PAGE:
Career Overview: Automotive Technician
Automotive technicians/mechanics inspect and maintain cars and light trucks that operate on gasoline and diesel engines, along with the few electric cars on the road. The term automotive technician has evolved because of the increasing sophistication of automotive design and of the tools used to maintain modern cars and trucks. Most vehicles on the road today have many computerized functions that operate through onboard chips and electrical systems.
Shop repair tools include computers that analyze engine performance and problems. Automotive technicians today utilize a mix of sophisticated tools that provide results on a computer screen along with the traditional wrenches, screwdrivers and socket sets. Diagnosing automotive problems may require computerized tools and repair may call for a standard toolbox.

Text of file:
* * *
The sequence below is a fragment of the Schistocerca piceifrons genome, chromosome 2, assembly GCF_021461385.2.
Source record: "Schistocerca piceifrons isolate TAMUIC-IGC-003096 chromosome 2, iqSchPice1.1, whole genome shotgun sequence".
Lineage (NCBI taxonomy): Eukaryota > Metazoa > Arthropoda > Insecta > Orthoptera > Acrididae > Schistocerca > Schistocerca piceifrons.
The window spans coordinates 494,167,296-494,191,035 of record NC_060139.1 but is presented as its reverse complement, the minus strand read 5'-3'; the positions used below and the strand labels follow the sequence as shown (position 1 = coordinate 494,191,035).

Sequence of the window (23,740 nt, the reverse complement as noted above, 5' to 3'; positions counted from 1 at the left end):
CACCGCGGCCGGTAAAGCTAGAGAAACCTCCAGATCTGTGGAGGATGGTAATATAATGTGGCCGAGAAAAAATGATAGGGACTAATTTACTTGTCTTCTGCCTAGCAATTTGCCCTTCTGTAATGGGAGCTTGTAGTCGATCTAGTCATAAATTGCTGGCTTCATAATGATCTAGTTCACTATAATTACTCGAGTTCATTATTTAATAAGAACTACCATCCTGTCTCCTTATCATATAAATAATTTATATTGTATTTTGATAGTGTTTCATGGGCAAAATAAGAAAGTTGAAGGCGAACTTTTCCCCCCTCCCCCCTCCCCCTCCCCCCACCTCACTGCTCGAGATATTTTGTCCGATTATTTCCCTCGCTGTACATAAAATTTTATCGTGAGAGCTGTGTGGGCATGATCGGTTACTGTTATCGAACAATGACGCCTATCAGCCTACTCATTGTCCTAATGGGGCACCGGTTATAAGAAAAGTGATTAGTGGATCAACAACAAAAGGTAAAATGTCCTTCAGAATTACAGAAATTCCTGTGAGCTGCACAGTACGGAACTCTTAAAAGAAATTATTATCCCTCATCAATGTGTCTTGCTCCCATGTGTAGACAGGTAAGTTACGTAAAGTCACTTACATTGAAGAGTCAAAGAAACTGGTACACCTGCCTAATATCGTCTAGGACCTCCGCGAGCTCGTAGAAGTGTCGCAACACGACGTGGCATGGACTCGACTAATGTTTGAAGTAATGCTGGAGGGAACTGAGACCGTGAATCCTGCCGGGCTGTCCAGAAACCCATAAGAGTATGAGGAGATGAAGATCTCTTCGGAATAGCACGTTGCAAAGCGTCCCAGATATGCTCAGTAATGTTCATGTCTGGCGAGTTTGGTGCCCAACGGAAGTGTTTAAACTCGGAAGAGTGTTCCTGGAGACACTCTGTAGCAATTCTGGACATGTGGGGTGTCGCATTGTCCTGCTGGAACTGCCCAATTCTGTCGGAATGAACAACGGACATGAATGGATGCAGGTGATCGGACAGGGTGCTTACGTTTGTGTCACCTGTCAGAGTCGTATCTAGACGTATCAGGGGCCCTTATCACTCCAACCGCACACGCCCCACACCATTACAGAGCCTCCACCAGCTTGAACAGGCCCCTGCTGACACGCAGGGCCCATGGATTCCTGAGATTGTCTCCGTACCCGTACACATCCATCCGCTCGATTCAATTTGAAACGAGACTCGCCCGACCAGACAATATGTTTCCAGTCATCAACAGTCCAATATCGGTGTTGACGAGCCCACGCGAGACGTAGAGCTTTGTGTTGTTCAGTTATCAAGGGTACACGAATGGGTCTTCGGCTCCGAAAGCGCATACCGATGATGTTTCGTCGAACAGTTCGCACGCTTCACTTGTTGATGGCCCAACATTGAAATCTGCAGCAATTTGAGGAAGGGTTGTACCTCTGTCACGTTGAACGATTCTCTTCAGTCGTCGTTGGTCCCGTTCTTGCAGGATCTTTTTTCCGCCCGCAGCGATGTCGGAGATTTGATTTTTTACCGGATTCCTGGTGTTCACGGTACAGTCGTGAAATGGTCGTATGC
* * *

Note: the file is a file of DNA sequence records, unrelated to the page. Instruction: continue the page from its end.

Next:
Increasingly, automotive technicians are seeking training in a vocational school or community college. Most programs include extensive time in an auto shop in an internship role. For automotive technicians in many parts of the country, certification by the National Institute for Automotive Service Excellence (ASE) is expected.
There are over three quarters of a million automotive technicians working in this country today. About thirty percent are working in auto shops; another thirty percent are employed at dealerships. Seventeen percent are self employed.
This job classification is projected to grow faster than overall job growth. Retiring automotive technicians combined with an increase in both vehicles and drivers will fuel job growth in this area.
Salary Range Hourly Annual
Lowest 10% $9.25 $19,240
Median Salary $16.43 $34,170
Highest 10% $22.72 $57,650
Source: U.S. Department of Labor